Rhythm club fire event impresses

Published 12:01 am Wednesday, May 1, 2019

Seventy-nine years is a long time, but it is not long enough to forget about a tragedy that killed more than 200 people.

On April 23, 1940, the Rhythm Night Club was packed to its full capacity with students and their families celebrating a graduation, said Monroe Sago, owner of the Rhythm Night Club Memorial Museum.

As the famous jazz musician, Walter Barnes and his band played, the windows had been boarded up and the only exit to the building was locked to prevent outsiders from listening to the music without paying.

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It has been said that Barnes told his band to continue playing the song “Marie” once the flames started in order to keep the crowd calm and prevent them from stampeding toward the only exit.

Some were able to escape through a ticket booth, but others were trampled on, inhaled too much smoke or were burned alive.

To this day, it is still unknown how many lives were lost during the fire, but 209 were later identified, including Barnes and the majority of his band members, Sago said.

I had the privilege of attending the 79th commemoration of this tragedy Saturday, and what I saw there was remarkable.

Though at least 100 people of all ages attended the anniversary event, guest speaker Brenda Moore specifically reached out to the students in attendance with her inspirational speech. She reminded them “the sky is the limit” to what they can achieve, and told them to have a plan of action to achieve their dreams.

The commemoration also included a presentation of a $1,000 scholarship to one student, Takeria Owens, who had visited the Rhythm Night Club Memorial Museum, located on the grounds of the former dance hall and wrote about the experience.

To be eligible for the scholarship, Owens had to write a narrative about what she had learned there.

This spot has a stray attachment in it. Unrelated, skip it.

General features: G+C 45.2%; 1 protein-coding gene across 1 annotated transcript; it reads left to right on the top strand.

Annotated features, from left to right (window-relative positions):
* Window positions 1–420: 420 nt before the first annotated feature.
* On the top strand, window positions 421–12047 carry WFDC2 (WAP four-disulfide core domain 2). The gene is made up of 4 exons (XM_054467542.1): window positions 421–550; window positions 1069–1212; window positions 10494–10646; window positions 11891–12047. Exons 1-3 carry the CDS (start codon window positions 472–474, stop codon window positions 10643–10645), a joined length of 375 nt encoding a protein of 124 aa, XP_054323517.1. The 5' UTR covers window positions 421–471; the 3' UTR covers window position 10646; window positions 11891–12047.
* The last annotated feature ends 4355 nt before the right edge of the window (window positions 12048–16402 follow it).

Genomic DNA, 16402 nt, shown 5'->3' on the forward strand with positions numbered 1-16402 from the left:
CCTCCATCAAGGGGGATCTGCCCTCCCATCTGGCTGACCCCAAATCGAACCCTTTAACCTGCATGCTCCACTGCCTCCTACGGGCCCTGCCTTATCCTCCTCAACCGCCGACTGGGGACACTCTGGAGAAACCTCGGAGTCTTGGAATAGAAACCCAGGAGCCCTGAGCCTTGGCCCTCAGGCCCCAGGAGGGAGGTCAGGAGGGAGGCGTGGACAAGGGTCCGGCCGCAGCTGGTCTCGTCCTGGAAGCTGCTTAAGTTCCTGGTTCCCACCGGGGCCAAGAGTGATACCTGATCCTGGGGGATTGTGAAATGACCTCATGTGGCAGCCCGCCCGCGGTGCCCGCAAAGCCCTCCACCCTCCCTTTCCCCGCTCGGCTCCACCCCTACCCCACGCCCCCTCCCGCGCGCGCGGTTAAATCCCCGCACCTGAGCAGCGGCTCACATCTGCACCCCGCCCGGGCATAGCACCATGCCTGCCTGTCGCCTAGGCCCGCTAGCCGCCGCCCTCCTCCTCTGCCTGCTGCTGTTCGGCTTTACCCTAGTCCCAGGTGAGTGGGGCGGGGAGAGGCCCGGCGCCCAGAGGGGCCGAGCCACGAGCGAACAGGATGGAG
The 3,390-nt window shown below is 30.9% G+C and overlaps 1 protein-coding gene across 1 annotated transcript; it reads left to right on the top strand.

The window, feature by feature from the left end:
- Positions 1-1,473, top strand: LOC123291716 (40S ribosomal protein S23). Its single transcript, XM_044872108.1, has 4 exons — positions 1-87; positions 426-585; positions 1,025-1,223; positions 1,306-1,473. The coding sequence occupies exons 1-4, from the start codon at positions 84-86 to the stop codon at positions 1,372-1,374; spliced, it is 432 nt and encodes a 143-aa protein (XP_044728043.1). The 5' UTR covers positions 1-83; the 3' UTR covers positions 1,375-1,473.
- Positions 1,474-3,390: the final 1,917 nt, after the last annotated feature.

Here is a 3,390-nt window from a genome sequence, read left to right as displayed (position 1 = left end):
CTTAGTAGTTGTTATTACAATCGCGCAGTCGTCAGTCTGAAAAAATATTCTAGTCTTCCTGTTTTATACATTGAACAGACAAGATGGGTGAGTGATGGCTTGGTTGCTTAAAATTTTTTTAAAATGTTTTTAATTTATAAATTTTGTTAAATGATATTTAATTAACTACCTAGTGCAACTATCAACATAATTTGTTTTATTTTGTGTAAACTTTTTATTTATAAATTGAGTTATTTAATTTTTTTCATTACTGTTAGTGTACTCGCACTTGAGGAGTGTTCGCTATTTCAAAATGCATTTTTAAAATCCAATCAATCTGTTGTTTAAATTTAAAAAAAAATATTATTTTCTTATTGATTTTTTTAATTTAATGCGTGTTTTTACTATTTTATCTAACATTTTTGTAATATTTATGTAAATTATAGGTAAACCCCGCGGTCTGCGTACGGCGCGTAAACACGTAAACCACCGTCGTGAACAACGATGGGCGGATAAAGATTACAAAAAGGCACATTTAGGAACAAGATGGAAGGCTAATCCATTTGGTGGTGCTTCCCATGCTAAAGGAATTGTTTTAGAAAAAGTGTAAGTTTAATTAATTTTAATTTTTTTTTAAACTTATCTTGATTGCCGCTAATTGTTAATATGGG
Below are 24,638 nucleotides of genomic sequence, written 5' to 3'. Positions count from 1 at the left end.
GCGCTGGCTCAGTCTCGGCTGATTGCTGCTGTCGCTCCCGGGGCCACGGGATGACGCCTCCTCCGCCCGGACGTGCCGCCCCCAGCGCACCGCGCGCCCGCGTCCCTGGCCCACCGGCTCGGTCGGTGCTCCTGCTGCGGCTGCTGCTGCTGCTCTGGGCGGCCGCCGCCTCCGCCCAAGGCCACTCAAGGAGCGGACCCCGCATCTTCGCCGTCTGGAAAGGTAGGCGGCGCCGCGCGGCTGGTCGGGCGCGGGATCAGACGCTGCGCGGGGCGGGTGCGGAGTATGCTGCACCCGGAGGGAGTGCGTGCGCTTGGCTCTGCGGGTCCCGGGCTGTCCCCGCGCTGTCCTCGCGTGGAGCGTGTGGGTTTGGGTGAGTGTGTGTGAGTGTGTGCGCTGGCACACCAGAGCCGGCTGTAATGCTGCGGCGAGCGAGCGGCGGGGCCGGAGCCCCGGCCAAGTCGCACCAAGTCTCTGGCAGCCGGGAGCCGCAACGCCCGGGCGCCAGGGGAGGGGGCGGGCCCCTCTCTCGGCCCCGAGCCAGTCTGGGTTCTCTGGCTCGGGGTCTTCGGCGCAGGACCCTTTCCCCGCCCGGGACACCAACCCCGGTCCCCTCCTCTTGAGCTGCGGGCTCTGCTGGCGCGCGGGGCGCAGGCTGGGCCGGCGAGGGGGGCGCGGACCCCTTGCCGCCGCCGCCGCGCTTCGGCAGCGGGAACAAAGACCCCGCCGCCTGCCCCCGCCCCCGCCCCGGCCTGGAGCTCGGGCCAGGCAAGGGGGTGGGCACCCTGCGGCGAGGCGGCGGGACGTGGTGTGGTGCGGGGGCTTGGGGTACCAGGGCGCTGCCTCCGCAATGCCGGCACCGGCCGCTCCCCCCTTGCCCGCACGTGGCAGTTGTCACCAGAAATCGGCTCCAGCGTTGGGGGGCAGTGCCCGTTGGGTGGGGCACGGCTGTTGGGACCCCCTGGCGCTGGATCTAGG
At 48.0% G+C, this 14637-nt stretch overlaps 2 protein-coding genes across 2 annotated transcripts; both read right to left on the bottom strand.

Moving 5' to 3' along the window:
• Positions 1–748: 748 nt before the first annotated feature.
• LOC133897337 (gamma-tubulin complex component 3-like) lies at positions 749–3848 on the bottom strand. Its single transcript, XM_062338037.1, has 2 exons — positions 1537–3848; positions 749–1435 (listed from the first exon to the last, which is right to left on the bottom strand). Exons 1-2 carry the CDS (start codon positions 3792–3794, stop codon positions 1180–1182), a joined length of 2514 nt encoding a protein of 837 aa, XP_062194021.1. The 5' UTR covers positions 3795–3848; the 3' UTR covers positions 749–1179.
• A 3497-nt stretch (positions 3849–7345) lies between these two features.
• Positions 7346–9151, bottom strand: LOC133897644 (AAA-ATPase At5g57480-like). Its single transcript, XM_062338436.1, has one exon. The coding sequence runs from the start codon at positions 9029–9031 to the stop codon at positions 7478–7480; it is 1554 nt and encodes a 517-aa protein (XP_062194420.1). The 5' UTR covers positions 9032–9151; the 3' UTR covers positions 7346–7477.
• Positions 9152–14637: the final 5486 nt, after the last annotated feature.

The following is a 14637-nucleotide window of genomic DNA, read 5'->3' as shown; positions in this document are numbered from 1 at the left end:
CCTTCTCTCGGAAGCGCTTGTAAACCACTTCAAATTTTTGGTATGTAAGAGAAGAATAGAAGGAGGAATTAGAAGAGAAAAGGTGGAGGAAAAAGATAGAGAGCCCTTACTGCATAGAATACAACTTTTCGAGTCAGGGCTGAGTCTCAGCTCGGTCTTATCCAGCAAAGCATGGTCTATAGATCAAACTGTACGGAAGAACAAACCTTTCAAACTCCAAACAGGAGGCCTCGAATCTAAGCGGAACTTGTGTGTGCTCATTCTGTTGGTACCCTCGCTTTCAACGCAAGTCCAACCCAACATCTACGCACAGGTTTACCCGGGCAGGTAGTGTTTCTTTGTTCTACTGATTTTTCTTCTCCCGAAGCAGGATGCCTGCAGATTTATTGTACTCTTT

Though it seemed odd at first to commemorate something so horrible by giving out prizes and eating snacks, it later dawned on me what was happening.

Many people may hear about the Rhythm Night Club tragedy and question God. Why would he let something like this happen?

Coincidentally, the Sago family provided an answer to that question.

Though he had not intended to build a museum when he purchased the location of the Rhythm Night Club in 2010, people in the community essentially demanded it from him, Sago said, as they brought him photographs of lost loved ones, newspaper clippings and other memorabilia.

The same site of the tragedy that claimed the lives of one graduating class became an opportunity zone for another, through scholarships and inspirational speeches that remind those who are privileged to be alive to keep living.

Each group of students invited to the Rhythm Night Club year after year is asked to walk through and look at the pictures, the blueprints and the newspapers that hang in the museum.

The practice gives the assurance that the memory of those souls lost in the fire would always be remembered by at least one student in the next graduating class for years to come.

Sabrina Robertson is a reporter for The Natchez Democrat. Reach her at sabrina.simms@natchezdemocrat.com or at 601-445-3552.